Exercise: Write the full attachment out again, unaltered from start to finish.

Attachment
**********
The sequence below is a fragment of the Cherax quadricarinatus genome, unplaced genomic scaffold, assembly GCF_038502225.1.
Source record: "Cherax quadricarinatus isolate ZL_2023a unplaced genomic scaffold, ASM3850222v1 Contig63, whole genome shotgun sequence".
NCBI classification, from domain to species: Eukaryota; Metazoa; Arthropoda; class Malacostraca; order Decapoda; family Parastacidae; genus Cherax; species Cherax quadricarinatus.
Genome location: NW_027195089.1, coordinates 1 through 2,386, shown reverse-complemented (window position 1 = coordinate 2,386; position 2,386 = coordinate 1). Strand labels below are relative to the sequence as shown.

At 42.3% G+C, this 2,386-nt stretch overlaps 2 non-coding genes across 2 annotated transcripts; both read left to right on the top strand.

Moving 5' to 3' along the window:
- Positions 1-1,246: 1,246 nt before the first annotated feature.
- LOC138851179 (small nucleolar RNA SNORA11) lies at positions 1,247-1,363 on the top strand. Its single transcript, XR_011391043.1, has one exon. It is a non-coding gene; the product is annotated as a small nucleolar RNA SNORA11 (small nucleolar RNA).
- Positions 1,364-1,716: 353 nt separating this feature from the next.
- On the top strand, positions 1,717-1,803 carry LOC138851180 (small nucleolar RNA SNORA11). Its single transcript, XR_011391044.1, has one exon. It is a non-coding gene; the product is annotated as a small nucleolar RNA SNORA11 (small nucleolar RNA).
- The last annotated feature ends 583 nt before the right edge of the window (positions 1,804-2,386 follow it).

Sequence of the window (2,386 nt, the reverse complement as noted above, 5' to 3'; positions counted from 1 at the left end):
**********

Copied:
The sequence below is a fragment of the Cherax quadricarinatus genome, unplaced genomic scaffold, assembly GCF_038502225.1.
Source record: "Cherax quadricarinatus isolate ZL_2023a unplaced genomic scaffold, ASM3850222v1 Contig63, whole genome shotgun sequence".
NCBI classification, from domain to species: Eukaryota; Metazoa; Arthropoda; class Malacostraca; order Decapoda; family Parastacidae; genus Cherax; species Cherax quadricarinatus.
Genome location: NW_027195089.1, coordinates 1 through 2,386, shown reverse-complemented (window position 1 = coordinate 2,386; position 2,386 = coordinate 1). Strand labels below are relative to the sequence as shown.

At 42.3% G+C, this 2,386-nt stretch overlaps 2 non-coding genes across 2 annotated transcripts; both read left to right on the top strand.

Moving 5' to 3' along the window:
- Positions 1-1,246: 1,246 nt before the first annotated feature.
- LOC138851179 (small nucleolar RNA SNORA11) lies at positions 1,247-1,363 on the top strand. Its single transcript, XR_011391043.1, has one exon. It is a non-coding gene; the product is annotated as a small nucleolar RNA SNORA11 (small nucleolar RNA).
- Positions 1,364-1,716: 353 nt separating this feature from the next.
- On the top strand, positions 1,717-1,803 carry LOC138851180 (small nucleolar RNA SNORA11). Its single transcript, XR_011391044.1, has one exon. It is a non-coding gene; the product is annotated as a small nucleolar RNA SNORA11 (small nucleolar RNA).
- The last annotated feature ends 583 nt before the right edge of the window (positions 1,804-2,386 follow it).

Sequence of the window (2,386 nt, the reverse complement as noted above, 5' to 3'; positions counted from 1 at the left end):